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Don’t Waste Your Sports, Part 2: What Are Sports Really For?

You won’t find track meets or golf tournaments in the pages of Scripture. But we’re about to look at a passage that applies to all of life, including sports. These few words, if by the grace of God we understand and obey them, will transform our lives.

Are you ready for this? It’s a familiar passage, but perhaps you haven’t applied it to the playing field:

So, whether you eat or drink, or whatever you do, do all to the glory of God. (1 Corinthians 10:31)

This simple sentence is loaded with divine wisdom for every part of our sports, from practices to playoffs. So few words, so much wisdom.

We’ll grasp it more easily if we know who it was written to and why. So we’re taking a short detour from the world of sports to the world of first-century Greece. (Trust me, we’ll be back to sports in a minute.)

1 Corinthians 10:31 is part of a letter from the Apostle Paul to Christians in the city of Corinth. They had asked whether it was okay for Christians to eat food that had been sacrificed to idols and then sold in the market (1 Corinthians 8:1–10:33). In other words, were they allowed to enjoy a steak dinner if the beef had been offered as a religious sacrifice to an idol?

This may not sound like a big deal to us, but for Christians in Corinth it was a very big deal. Their culture was full of idol worship. So the question of whether you could eat food that had been offered to idols was starting serious arguments in the church.

In response to their question, Paul explained that the food itself wasn’t damaged by the idolatrous sacrifice, and Christians weren’t harmed if they ate it. However, Paul does tell them not to attend pagan banquets. Why? Because for Christians to attend these popular events was to associate with the worship of demons. So attending these banquets was out of the question.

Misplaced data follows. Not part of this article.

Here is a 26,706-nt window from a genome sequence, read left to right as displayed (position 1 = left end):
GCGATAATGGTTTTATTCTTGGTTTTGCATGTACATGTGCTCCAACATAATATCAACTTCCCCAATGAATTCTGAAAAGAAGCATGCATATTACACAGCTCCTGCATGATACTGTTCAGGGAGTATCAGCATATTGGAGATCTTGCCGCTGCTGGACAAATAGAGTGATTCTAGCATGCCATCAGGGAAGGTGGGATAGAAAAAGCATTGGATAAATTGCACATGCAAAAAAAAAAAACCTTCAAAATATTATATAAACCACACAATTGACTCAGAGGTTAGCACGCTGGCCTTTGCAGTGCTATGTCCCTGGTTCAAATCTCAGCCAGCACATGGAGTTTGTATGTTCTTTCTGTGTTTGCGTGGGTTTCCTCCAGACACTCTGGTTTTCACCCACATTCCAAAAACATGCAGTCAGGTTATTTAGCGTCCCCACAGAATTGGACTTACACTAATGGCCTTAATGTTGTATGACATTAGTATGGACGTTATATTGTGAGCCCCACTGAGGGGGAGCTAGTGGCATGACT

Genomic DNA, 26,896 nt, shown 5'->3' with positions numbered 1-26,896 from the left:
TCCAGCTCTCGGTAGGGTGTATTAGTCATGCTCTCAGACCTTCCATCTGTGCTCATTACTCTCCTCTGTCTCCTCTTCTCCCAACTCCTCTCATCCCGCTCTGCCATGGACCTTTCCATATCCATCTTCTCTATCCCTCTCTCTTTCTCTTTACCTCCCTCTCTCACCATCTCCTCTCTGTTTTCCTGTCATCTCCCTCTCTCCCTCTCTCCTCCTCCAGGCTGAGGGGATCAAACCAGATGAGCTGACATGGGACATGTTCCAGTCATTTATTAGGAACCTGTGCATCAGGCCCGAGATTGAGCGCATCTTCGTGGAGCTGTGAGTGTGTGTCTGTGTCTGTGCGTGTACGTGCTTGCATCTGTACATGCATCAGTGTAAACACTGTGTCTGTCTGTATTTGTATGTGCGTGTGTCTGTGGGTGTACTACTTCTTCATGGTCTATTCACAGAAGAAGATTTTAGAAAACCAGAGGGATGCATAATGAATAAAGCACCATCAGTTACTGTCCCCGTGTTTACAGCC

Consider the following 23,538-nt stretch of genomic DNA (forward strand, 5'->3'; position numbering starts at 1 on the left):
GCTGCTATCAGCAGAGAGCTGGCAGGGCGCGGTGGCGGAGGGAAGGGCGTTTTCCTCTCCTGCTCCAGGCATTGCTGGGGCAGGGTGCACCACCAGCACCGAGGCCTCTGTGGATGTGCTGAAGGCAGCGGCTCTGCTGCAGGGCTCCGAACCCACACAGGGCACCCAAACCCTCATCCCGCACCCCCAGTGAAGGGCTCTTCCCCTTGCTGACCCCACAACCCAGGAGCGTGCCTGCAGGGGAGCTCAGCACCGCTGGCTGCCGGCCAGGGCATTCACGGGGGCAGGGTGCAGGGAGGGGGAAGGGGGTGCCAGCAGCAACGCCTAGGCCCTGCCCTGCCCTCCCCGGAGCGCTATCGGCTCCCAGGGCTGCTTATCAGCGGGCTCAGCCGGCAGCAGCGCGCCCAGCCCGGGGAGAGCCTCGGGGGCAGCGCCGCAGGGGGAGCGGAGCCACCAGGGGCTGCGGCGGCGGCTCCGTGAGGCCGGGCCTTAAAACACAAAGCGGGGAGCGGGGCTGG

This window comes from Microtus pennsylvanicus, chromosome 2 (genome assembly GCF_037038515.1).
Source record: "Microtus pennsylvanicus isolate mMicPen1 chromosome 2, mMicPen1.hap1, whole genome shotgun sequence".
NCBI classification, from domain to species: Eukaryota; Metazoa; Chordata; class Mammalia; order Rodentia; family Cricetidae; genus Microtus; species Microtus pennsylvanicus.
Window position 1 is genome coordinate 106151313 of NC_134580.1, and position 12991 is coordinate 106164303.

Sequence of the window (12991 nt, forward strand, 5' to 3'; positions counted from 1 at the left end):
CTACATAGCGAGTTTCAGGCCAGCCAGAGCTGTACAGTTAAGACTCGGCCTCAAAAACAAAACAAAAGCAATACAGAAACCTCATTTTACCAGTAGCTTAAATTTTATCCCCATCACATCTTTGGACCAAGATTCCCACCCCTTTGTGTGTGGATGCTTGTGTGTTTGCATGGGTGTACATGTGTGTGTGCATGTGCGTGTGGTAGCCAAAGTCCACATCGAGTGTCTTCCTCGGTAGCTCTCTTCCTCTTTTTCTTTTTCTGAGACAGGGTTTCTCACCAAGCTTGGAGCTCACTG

Here’s Paul’s point: the important thing for the Corinthians was not the origin of their food, but the nature of their worship. So, he tells them, “flee from idolatry” (10:14). Then he says, “Whether you eat or drink, or whatever you do, do all to the glory of God.”

With this background, we can understand that 1 Corinthians 10:31 is calling us to do two things:

  • examine our hearts and lives for the presence of idolatry, and
  • devote ourselves to the glory of God in all of life, including sports.

These two principles have a lot to say about our participation in sports. They also make a surprising promise: sports, like anything else in life, is an opportunity for us to glorify God.

That’s right. Sports, just like those Corinthian steak dinners, are a gift from God. From swimming to softball, wrestling to rugby, baseball to basketball, cross-country running, gymnastics, hockey, decathlon, karate, track, golf, football, tennis, lacrosse—the list could go on. Each of them is a gift from a gracious God. Each, when enjoyed properly, can glorify God.

We have to be careful, though, because this promise carries a warning label too. If it’s possible to use sports for God’s glory, then there is also a way to misuse sports for our own glory. And that is exactly what the sinful heart—mine and yours included—is often all too eager to do.

We’ll talk about examining our lives for the presence of idolatry a little later in future posts. But first let’s consider: How do we glorify God—and not ourselves—in our sports?

To answer that, we need to know who God is and what brings him glory. Stay tuned…

Enjoying Don’t Waste Your Sports? Get more:
Buy the booklet.
Hear the sermon.
Other posts in this series:

  1. Sports At Their Best—And Worst
  2. What Are Sports Really For?
  3. Meeting God Before the Opening Tip
  4. Play to the Glory of God
  5. The Grateful Athlete
  6. The Humble Athlete
  7. The Servant Athlete
  8. Sports Idols
  9. Your Next Game
  10. Application Questions for Athletes

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